Neil's in the swing of things

DON BRENNAN

, Last Updated: 8:56 AM ET

Usually it's the fans who are banging their hands on the glass during an NHL fight.

On Saturday, it was Chris Neil and Zenon Konopka.

Replays of the first-period scrap coach Craig Hartsburg said energized the Senators in an eventual 2-0 win over Tampa Bay show that a priest sitting in a front row seat didn't even flinch when a Neil left hook slammed loudly into the plexiglass beside him.

Remarkably, Neil didn't drop to his knees ... in pain.

"I was just trying to go for the knockout punch and he moved just enough for me to miss," Neil said yesterday. "So my hands are a little sore but I'm just glad nothing broke.

"I think he hit the glass once too. It was before I did but I don't think it was as hard."

After a binge of five in his last six games, Neil now has eight fights this season.

"I don't really have an option lately. It's just the way the games have went," said Neil. "In the Chicago game (on Dec. 10) I ended up fighting a guy who doesn't really even fight (Troy Brouwer) because I hit one of their skilled players (Patrick Kane). Last game against Tampa the guy comes right after me.

"They look down the list of our team, and I'm the guy who's there so it's every night. I could have fought every night if I wanted to."

Asked if he feels a sense of obligation to fight Konopka -- who's trying to establish roots in Tampa while on recall from the minors -- Neil said no.

"I don't really feel obliged to do anything," he said. "We've been struggling as a team, as a group, and I'm trying to get the guys fired up. That's part of the battle, and it was one of those games we needed a little spark."

The Senators have not had contract discussions with Neil, who is eligible to become an unrestricted free agent in July. He could be a hot commodity on the open market, but Neil also has a sense of loyalty to the team that drafted him back in 1998.

"We can't really do anything until Jan. 1, and then we'll talk to him," said GM Bryan Murray. "I don't know what his interest is, but obviously he's been here, and a good player for us, and we like what he does and we'll talk to him."

For what he does, can the Senators afford to lose Neil? For what he will cost, can they afford to keep him?

"It depends on what he's asking for and what his interest is in staying in Ottawa. I think everybody knows fairly close to what the market will be and it's a matter of if we can get there or not."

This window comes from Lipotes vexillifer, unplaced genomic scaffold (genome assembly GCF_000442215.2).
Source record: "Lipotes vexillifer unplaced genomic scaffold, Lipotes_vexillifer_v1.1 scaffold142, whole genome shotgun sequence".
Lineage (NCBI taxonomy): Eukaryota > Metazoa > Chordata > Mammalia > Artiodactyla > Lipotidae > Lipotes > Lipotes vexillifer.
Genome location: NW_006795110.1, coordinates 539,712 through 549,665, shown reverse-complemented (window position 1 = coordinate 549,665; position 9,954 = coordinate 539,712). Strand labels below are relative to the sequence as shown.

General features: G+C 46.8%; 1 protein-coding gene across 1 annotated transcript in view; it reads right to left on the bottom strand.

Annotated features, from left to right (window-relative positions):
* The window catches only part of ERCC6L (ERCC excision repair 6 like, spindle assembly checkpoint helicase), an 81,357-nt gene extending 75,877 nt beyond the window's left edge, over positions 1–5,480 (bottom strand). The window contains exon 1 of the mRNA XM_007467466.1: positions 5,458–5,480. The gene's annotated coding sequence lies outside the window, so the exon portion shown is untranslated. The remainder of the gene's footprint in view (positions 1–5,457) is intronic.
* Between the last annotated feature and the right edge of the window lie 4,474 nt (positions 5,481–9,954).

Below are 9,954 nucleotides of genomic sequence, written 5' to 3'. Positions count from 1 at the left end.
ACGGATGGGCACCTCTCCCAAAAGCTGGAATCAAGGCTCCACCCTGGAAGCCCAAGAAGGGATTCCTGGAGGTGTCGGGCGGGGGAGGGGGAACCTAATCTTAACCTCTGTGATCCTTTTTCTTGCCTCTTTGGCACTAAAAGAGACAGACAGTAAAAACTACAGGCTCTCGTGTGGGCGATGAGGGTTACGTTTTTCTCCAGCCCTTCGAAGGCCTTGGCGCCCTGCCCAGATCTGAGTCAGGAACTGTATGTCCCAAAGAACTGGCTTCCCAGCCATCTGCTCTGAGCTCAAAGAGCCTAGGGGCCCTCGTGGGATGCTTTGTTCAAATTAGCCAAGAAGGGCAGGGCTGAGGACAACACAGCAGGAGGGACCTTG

ANOTHER FIGHT: Former Senators enforcer has Brian McGrattan has voluntarily entered Stage No. 1 of the Substance Abuse and Behavioral Health Program of the NHL and the NHLPA. "I think it's good for him to recognize he needs to get help, and we're all supporting him and wish him the best of luck," Jason Spezza said of his good friend yesterday. "Not being around him it's hard to see how things got but I think it's a good thing for him." ... Brendan Bell, a healthy scratch for the Washington game Friday, has been elevated to the Senators' first power-play unit. He'll line up across the point from Filip Kuba, while Dany Heatley, Spezza and Daniel Alfredsson are up front. "Yeah, I think so," Bell said when asked if a game in the press box helped him. "I got a chance to watch from up high, and it wasn't an ideal game to watch but you get a perspective. Maybe you have an extra second or maybe you have a little more time to think to make a play to be a little more creative." The second unit has Mike Fisher and Alexandre Picard as the point men, with Antoine Vermette between Nick Foligno and Ilya Zubov, who was again recalled from Binghamton on Friday. With the Baby Sens, Zubov has 10 goals and 15 assists in 21 games this season. "Obviously I'm a forward I have to score to make points," said the 21-year-old Russian. "I have to help the team be in the game ... I just have to score every game and keep making points."

Either Brian Lee or Christoph Schubert will play Anton Volchenkov (lower body) cannot go.


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